There was one other best-selling book on display as we passed–Nudge: Improving Decisions about Health, Wealth, and Happiness, by Richard Thaler and Cass Sunstein. (Thaler is director of the Center for Decision Research at Chicago’s business school. Though without a formal title in Obama’s campaign, he consults regularly with Goolsbee. “My main role has been to harass Austan, who has an office down the hall from mine,” he has said.) Nudge is an introduction to behavioral economics, which since the 1970s has accumulated a substantial body of lore. Often, it has developed such insights with the help of neuroeconomics, which uses technologies like magnetic resonance imaging (MRI) and positron emission tomography (PET) to capture the neural mechanics of decision making. At Nudge’s beginning, Thaler and Sunstein provide readers with a big, easy metaphor: your brain, they write, is divided between your automatic system (your inner Homer Simpson) and your reflective system (your Mr. Spock).
What does all this have to do with Barack Obama? Much of Goolsbee’s writing is more technical than Freakonomics and Nudge, and his own research focuses on taxation, the Internet, and network effects; but in his policy prescriptions he’s very much of the new Chicago school of economics. When our tendencies to make irrational decisions are understood, the Chicago economists argue, we can design “choice architectures” (Thaler and Sunstein’s phrase) so that people default to better choices about matters like investment or taxation. Hence Obama’s proposal that companies offering 401(k) retirement accounts should enroll their workers automatically, making participation the default option and opting out a conscious choice. Thus, too, Goolsbee’s plan to simplify income tax filing for that majority of Americans who take only the standard deduction: under Goolsbee’s scheme, the IRS would send all those taxpayers a return with the relevant information, so that signing the prepared form would become the default choice–saving taxpayers 225 million hours and $2 billion in preparation fees.
America as Hospital
In March it seemed as if Obama might throw Goolsbee under the bus. A furor erupted over a leaked memo, written by a Canadian official, telling his superiors that in a February 8 meeting at Canada’s Chicago consulate, Goolsbee had given reassurances that the harsh rhetoric his candidate had voiced about the North American Free Trade Agreement while campaigning in Ohio–where many blame NAFTA for job losses–was only that. In the memo’s words, Goolsbee explained that Obama’s protectionist stance on the campaign trail was “more reflective of political maneuvering than policy.” Unfortunately, one of the Obama campaign’s first mass mailings had shown a padlocked factory gate with the words “Only Barack Obama consistently opposed NAFTA.” Although Goolsbee retained his title of senior economic advisor, he adopted (or was required to adopt) a lower profile.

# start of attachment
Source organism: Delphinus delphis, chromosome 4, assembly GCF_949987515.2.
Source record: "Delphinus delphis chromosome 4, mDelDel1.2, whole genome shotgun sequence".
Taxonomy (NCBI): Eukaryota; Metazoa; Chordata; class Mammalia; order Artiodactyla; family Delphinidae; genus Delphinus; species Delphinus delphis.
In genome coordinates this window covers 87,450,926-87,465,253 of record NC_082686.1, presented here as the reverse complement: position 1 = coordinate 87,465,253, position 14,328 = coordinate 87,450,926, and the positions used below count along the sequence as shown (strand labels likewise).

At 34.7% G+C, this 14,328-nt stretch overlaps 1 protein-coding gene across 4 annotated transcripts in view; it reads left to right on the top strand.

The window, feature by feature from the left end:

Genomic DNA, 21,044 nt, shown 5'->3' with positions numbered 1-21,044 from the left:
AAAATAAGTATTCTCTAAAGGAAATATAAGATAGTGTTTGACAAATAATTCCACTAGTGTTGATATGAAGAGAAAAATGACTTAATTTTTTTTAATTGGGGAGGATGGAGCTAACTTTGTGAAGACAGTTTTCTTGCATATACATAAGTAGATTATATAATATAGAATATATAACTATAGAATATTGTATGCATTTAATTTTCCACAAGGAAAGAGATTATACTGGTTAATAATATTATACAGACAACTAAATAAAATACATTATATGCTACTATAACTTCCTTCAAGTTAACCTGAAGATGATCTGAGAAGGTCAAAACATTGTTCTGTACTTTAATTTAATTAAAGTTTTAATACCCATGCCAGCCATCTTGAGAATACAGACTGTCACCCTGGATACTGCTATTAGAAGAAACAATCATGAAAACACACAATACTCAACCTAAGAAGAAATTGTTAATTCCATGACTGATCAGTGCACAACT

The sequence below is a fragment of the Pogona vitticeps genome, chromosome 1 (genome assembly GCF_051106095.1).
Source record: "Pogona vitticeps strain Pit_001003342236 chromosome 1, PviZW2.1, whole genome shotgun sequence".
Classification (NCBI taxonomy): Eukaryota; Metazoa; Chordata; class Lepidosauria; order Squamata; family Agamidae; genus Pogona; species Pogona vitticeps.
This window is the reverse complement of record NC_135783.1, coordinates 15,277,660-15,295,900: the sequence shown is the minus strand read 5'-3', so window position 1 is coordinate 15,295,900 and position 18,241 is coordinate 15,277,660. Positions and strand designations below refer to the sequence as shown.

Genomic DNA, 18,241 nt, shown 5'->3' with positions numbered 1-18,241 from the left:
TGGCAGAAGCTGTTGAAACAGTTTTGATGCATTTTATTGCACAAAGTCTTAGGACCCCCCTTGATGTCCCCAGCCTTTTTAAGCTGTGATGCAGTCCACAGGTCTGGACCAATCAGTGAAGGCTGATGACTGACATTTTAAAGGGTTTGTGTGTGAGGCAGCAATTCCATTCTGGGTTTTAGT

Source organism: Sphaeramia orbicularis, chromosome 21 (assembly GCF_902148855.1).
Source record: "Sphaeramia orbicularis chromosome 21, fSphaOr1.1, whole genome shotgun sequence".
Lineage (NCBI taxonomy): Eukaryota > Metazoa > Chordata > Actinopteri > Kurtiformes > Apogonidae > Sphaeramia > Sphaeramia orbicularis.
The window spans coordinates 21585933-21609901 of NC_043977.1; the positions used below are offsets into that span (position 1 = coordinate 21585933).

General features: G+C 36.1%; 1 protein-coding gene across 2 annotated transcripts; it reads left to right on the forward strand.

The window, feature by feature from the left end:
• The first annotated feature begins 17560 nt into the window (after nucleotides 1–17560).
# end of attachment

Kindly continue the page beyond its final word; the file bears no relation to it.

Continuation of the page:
With Hillary Clinton’s quest for the nomination defeated, Goolsbee is, once again, prominent in Obama’s run for the presidency. Still, the question remains: many American voters wish the U.S. industrial economy of the 1950s and ’60s could be restored, and with it the sweet deal unskilled workers enjoyed. Politicians fail to pander at their peril, and globalization is often held at fault for economic insecurity. But is it?
“Economic research hasn’t pointed at globalization as the main culprit,” Goolsbee says. For example, he explains, Chinese and American manufacturing barely overlap: the total of all imports into the U.S. amounts to only 16.7 percent of American GDP, and imports from China amount to just 2.2 percent. “In fact, the losers to China have been nations like Mexico,” he says; likewise, if Americans stopped buying cheap toys from China, the manufacturing jobs would return to nations like Mexico, not the U.S. Goolsbee adds, “Trade has helped the economy grow. Simultaneously, a sizable number of Americans haven’t shared in that bounty, and if we don’t pay attention to their concerns, all the political favor for open markets will dry up.”